A detailed and comprehensively researched look at the long history of the Vatican banking system. At once compelling, enlightening, horrifying, and terribly depressing, I'm very glad to have read the book because I received a comprehensive education on the Vatican, how it works, how it does or doesn't impact other countries (and perhaps even the course of history), the role money plays in its operations and an incredibly eye-opening look at the very fallible humans of the Holy See. That said, ...more
Feb 10, 2016 rated it liked it
So I only made it about a quarter of the way through this book. The information it contains is absolutely fascinating, and it's presented in an unbiased way (as far as I can tell). The chapters about the early years of the Papacy through WWII were eye-opening, to say the least. I highly recommend reading them; these chapters reveal a lot. However, once it got to more modern times, the narrative was just too steeped in economics and the wheelings and dealings of stock trades, bank shares, ...more
Oct 12, 2015 rated it did not like it
It just wasn't good. There was an incredible amount of information but not all of it was particularly relevant and there was almost no analysis of that information. I still don't have the greatest understanding of the Vatican Bank even though I slogged through almost 800 pages of this tome.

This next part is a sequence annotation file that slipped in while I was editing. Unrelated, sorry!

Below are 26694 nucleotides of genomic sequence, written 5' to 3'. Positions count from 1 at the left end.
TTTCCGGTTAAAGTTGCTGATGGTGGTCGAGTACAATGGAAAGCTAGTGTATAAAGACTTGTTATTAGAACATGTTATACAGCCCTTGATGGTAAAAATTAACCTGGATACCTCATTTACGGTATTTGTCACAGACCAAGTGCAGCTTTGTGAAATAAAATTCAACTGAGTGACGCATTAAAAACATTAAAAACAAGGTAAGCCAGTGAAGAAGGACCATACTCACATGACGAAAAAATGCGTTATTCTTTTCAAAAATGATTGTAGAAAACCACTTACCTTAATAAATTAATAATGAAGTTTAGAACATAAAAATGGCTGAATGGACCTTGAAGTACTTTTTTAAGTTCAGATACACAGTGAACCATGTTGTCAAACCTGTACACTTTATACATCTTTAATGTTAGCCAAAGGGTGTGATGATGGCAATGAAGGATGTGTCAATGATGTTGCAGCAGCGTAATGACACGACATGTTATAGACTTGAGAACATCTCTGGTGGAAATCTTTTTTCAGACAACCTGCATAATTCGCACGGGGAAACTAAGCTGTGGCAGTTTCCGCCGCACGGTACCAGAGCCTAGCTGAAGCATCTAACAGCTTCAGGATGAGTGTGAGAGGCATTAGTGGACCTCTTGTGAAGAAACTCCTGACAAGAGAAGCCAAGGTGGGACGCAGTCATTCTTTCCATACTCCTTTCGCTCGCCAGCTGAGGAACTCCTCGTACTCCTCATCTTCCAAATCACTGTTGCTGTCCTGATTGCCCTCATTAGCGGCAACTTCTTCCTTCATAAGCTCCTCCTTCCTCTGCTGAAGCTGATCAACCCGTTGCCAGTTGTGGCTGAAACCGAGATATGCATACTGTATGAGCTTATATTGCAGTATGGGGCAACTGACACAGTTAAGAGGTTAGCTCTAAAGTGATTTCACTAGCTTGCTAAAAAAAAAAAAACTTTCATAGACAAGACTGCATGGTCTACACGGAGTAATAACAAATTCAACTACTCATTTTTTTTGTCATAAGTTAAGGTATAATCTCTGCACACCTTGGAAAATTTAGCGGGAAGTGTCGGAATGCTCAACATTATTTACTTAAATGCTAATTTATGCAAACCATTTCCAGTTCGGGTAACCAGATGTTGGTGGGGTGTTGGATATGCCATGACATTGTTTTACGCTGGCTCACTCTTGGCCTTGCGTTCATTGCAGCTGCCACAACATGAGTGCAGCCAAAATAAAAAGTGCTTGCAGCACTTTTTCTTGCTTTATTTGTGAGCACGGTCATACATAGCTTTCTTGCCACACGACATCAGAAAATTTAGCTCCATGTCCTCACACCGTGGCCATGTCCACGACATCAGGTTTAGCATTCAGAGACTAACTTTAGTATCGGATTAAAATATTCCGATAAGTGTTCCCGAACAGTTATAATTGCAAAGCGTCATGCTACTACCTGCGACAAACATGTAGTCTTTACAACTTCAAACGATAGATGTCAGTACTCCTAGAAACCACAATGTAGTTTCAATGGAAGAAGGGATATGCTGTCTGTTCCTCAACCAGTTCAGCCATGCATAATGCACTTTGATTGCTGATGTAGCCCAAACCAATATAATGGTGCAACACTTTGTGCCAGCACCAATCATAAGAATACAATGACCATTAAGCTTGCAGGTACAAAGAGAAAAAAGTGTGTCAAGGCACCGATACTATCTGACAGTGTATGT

He seems to be more interested in scandals than a thorough review of the Vatican Bank. And listen. I am a gay atheist so it is not like I am at all vested in the catholic church but can we deal with the
Robert Davidson
Aug 16, 2015 rated it it was amazing
After reading this rather large book it would be interesting to be at the Pearly Gates listening to Saint Peter interview these Gentlemen from the Vatican trying to get into Heaven and i wonder if any got through. A thoroughly researched book by a practising Catholic who opens the curtains to a World of money, power and corruption. A betrayal of my many Catholic friends who practise their Faith with humility and sincerity. Very good read.
Nov 12, 2016 rated it really liked it